Editor’s note: In honor of National Vocation Awareness Week and courtesy of the USCCB, we will be featuring guest blogs by young priests and religious this week. LMH
It’s almost become a cliché to talk about one’s vocation as coming via a “call from God,” as if there is a giant switchboard or cell phone tower in heaven that God uses to guide us to the lives we’re meant to live. Don’t get me wrong, I firmly believe, and know from personal experience, that Goddoes have exciting, if sometimes unexpected, dreams for us. And I know that God uses many ways to awaken those dreams within, from prayer experiences to service opportunities, from challenging life moments to meaningful conversations with friends.
In my case, it took all of the above to awaken even the first inkling in my own heart of becoming a Catholic Sister. But in my late 20s, I was far too busy to really pay attention. And really, who was I to think that God wanted me to become a Sister anyway?
What was I so busy doing that I couldn’t answer a call from God? Well, my government job had turned into the career I’d always thought I wanted, with promotions and high profile assignments. I had a wonderful group of friends, although more and more of them seemed to be finding their own way to their life vocations of marriage and parenthood. And finally, I had become part of a vibrant Catholic parish, St. Philip Neri in Portland, Oregon, where I spent most of my weekends and many of my evenings. I taught 4- and 5-year-old Sunday school classes. I was on the pastoral council. As part of our peace & justice commission, I was able to help people who were poor and vulnerable in our community and to empower others in the parish to do the same. My life was busy and fulfilling. This was enough, I remember thinking. God can’t really expect me to become a Sister too.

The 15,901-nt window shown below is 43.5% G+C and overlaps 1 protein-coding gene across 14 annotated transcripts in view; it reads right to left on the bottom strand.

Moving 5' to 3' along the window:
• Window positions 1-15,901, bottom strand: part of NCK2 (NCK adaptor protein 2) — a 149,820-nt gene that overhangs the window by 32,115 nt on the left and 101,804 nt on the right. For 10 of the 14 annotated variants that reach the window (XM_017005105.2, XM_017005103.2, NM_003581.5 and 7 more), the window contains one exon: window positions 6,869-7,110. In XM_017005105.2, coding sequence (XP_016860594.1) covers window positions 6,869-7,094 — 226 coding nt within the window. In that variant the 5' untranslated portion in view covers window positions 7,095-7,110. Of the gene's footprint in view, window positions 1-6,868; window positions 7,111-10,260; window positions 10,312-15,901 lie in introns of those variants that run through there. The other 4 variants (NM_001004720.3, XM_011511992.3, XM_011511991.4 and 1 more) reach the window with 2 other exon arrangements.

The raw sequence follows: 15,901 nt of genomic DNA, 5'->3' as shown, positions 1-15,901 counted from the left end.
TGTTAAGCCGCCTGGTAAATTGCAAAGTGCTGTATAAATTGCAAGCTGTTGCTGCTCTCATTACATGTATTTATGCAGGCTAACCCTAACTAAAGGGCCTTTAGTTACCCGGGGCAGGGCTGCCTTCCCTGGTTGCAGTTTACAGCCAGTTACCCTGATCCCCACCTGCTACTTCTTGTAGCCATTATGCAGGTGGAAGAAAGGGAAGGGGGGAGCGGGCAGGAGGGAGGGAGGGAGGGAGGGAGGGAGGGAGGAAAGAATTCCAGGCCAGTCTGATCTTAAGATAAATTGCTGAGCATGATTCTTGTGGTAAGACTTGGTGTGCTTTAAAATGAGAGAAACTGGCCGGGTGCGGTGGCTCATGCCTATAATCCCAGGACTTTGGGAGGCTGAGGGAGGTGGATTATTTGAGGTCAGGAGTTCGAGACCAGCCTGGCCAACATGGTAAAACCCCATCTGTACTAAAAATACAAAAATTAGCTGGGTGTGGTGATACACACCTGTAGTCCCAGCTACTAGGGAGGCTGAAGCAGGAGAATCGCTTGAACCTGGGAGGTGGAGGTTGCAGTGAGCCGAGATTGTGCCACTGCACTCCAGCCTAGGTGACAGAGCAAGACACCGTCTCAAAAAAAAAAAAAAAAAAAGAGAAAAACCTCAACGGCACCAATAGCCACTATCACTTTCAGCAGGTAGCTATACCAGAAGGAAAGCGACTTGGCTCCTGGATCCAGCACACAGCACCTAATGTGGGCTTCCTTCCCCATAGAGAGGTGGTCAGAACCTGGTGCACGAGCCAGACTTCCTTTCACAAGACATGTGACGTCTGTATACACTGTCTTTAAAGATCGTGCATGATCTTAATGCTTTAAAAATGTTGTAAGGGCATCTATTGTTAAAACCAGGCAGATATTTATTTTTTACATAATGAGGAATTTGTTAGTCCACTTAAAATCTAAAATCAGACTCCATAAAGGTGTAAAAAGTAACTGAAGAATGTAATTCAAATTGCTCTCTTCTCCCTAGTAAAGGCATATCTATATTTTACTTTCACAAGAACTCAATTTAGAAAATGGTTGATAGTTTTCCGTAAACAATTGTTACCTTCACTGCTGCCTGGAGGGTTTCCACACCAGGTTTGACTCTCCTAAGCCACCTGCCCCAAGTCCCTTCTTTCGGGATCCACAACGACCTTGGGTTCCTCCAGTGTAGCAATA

In the end—although really it was the beginning—it wasn’t a call but an e-mail that helped break through all the busyness of my life. My pastor, Paulist Father Steve Bossi, had noticed how much life, energy and happiness I found in my parish volunteer work. He noted that this meant something and asked if I’d be willing to have a conversation about what that might be. The rest, as they say, is history.
Father Steve helped me find a spiritual director so I could sort through all the noise and listen more deeply to God’s call. He lent me a copy of the Vision Vocation magazine. I started researching different communities and stumbled across the website for the Sisters of St. Joseph of Peace. Soon I was attending a vocation retreat at their motherhouse on the shores of Lake Washington near Seattle. I felt peace and joy from the very beginning! Here was a group of women with the same spirit and desire to seek God’s gift of peace through justice that I had in my own heart. I began to see how I might be able to live a more integrated life, where my work was prayer, my prayer was the center of my life, and that life was lived in community. I professed perpetual vows in November 2011. However God managed to finally break through all the noise and busyness of my life, I am very grateful!
Sister Susan Rose Francois, CSJP is a Sister of St. Joseph of Peace. She is currently studying Theology and Ethics at the Catholic Theological Union in Chicago.
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